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AHRQ News and Numbers
Release date: May 24, 2006
Health care spending in the United States has remained heavily concentrated in a small portion of the total population, according to the Department of Health and Human Services' Agency for Healthcare Research and Quality (AHRQ). In addition, an increasing number of individuals remained in the highest-cost groups from one year to the next, according to data from 2002 and 2003.
- One percent of the U.S. population accounted for 22 percent of total health care expenditures in 2002. In other words, one percent of a total civilian noninstitutionalized population of 288 million accounted for $180.8 billion in health care spending, out of a total $810.7 billion spent in 2002 on doctors, hospitals, prescription drugs, and other personal health care services. Overall health care expenditures increased in 2003 to $895.5 billion.
- This concentration in the top percentile is lower than that found in 1996, when the top 1 percent of medical care users accounted for 28 percent of all expenditures.
- More than a quarter (25.3 percent) of those individuals in the top percentile during 2002 remained there in 2003. This reflects a near doubling of the proportion of persons who remain in the top percentile from one year to the next, compared with 1996-1997.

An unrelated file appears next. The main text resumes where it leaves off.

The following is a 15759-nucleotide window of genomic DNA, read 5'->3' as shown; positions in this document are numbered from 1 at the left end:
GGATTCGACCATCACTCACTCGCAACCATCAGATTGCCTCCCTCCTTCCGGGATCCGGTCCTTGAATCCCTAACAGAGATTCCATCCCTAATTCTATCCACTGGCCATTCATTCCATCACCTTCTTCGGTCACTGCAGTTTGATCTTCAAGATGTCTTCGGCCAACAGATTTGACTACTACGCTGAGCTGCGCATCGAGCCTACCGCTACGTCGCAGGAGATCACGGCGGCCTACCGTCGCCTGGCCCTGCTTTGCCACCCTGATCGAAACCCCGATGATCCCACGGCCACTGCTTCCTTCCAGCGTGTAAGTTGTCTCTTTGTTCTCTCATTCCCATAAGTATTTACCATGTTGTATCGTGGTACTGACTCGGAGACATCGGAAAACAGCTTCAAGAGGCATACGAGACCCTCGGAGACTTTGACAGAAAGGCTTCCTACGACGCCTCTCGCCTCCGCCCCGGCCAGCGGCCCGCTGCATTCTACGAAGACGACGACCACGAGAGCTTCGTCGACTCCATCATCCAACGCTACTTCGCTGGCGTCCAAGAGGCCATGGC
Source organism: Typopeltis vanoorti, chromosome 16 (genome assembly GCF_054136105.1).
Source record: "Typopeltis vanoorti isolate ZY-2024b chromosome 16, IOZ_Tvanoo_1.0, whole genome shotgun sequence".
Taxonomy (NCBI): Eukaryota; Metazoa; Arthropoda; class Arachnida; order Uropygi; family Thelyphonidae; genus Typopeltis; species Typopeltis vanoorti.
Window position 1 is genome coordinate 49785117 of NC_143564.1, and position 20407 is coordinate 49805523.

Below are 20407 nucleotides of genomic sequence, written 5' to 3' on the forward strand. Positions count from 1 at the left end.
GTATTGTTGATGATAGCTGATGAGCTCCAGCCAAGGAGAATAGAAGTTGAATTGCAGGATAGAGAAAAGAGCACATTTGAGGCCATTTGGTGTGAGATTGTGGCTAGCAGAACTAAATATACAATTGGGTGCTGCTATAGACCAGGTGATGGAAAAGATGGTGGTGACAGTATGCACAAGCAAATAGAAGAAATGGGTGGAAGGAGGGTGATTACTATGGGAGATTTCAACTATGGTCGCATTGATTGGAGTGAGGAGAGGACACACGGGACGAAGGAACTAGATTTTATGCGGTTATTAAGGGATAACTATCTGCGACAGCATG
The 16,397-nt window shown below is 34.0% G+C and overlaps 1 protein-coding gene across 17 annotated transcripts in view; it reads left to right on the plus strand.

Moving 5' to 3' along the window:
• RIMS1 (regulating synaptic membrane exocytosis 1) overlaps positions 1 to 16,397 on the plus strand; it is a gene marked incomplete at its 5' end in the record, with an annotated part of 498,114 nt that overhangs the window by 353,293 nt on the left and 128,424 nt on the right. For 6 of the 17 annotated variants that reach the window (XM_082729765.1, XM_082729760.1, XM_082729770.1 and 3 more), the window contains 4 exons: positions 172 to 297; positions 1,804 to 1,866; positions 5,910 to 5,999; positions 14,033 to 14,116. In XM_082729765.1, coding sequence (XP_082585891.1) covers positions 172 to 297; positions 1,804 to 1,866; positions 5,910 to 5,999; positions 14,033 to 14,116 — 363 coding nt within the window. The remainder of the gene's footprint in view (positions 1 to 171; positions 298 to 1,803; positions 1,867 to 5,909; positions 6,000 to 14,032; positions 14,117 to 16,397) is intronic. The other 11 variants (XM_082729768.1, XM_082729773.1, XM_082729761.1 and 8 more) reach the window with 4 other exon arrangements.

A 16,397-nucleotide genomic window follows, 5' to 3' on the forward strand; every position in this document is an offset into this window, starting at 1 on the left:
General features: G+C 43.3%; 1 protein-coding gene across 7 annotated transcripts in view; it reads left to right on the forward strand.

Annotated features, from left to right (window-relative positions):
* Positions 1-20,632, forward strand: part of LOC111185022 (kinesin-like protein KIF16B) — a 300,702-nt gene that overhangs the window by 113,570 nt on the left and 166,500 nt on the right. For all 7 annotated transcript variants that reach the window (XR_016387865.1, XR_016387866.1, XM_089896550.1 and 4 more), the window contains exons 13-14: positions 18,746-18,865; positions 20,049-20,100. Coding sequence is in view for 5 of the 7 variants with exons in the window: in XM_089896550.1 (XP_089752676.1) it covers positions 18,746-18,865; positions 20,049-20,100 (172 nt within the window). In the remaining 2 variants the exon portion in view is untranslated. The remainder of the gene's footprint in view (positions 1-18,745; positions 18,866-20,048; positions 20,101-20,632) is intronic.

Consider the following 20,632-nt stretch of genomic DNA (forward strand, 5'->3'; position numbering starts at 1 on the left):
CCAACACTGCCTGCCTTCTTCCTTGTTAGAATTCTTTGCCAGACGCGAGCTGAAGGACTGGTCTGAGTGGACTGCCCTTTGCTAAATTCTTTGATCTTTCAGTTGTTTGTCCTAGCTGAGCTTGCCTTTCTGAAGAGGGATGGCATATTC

- The top 5 percent of medical care users accounted for 49 percent of health care expenditures in 2002, and 34 percent of those same individuals retained this ranking in 2003 (30.6 percent in 1996-97).
- The top 10 percent users of medical care accounted for 64 percent of overall health care spending during 2002, and 41.8 percent of these individuals remained in the top decile in 2003 (38.1 percent in 1996-97).
- At the opposite end of the spectrum, the half of the U.S. population that received the least amount of medical care and services (144 million persons) accounted for just 3 percent of overall health care expenditures ($27.6 billion, of the $810.7 billion total).
The Medical Expenditure Panel Survey (MEPS) collects information each year from a nationally representative sample of U.S. households among the civilian, non-institutionalized population on health care use, health care expenses, access to services, health status, and the quality of the health care obtained. MEPS is a unique government survey because of the degree of detail provided by its data, and by the way its data on health services spending and health insurance can be linked to demographic, employment, health status, and other characteristics of individuals and families.
This AHRQ News and Numbers summary is based on details in The Persistence in the Level of Health Expenditures over Time: Estimates for the U.S. Population, 2002-2003, available on AHRQ's MEPS Web site at http://www.meps.ahrq.gov/papers/st124/st124.pdf [PDF Help].
For more information, or to arrange an interview with a MEPS researcher about the findings, please contact Bob Isquith at Bob.Isquith@ahrq.hhs.gov or call (301) 427-1539.